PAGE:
Use this URL to cite or link to this record in EThOS: https://ethos.bl.uk/OrderDetails.do?uin=uk.bl.ethos.800022
Title: Climbing ladders : children and monastic formation in England, c.950-1200
Author: Hodgson, Steven George
ISNI:       0000 0004 8507 1907
Awarding Body: University of Oxford
Current Institution: University of Oxford
Date of Award: 2020
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Abstract:
This thesis seeks to understand the lives of oblates, children given by their parents to Benedictine monasteries in England between c.950 and 1200. Scholars have long recognised that children were important to monastic recruitment and drawn attention to the significance of the ritual by which they entered religious houses, but few have explored their experiences afterward. This thesis addresses that gap. It seeks to demonstrate the capacity of surviving sources to establish conditions of boyhood and girlhood after oblation, and it argues that these give us access to and allow us to understand changes in their development between infancy and adolescence. It also argues that a child-centric approach, focussed on examining evidence for child experience, allows us to represent children's development in a more realistic way, showing how their world-views were informed by encounters with religious knowledge in disciplinary, liturgical, and literary spheres. Chapter one asks whether children's experience of discipline relied upon the preferences of teachers in Anglo-Saxon England, but were shaped by processes of institutionalisation at Canterbury after the Norman Conquest. Chapter two assumes that boys and girls were probably formed by similar experiences of liturgical performance, but it also examines evidence for competition, and suggests that processions became more significant to boys' experiences after the Conquest and that girls may have encountered a different emphasis in their needlework. Chapter three, on literary instruction, explores how experiences of learning Latin grammar played a role in shaping children's religious knowledge, behaviour, and monastic identities. Chapter four, on adolescence, argues that adulthood was signposted by the emergence of a new ritual of confirmation as well as by children's training in activities explored previously, and it confirms the significance of some of these experiences through an examination of children's own surviving compositions.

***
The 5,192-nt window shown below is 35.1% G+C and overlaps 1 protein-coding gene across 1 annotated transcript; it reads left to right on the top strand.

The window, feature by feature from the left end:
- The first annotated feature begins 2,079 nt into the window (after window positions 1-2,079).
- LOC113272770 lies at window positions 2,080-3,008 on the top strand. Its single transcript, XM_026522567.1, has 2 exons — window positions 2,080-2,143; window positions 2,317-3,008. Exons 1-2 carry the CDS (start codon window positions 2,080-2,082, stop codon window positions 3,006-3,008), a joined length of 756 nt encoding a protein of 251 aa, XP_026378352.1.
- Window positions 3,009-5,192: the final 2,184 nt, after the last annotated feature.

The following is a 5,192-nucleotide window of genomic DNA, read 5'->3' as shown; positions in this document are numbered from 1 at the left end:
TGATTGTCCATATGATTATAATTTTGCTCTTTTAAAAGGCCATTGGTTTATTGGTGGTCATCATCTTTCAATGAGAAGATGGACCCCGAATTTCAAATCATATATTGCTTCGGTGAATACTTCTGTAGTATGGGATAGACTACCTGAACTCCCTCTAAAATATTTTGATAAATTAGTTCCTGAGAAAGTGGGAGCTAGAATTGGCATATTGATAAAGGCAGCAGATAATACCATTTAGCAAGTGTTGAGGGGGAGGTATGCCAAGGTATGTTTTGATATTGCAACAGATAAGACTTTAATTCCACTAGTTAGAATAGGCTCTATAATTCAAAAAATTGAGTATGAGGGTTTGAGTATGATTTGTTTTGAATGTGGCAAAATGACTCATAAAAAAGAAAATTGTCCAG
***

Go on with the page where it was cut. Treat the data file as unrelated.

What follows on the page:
Supervisor: Foot, Sarah Sponsor: Wolfson Foundation
Qualification Name: Thesis (Ph.D.) Qualification Level: Doctoral
EThOS ID: uk.bl.ethos.800022  DOI: Not available
Keywords: Childhood ; Monasticism ; Education
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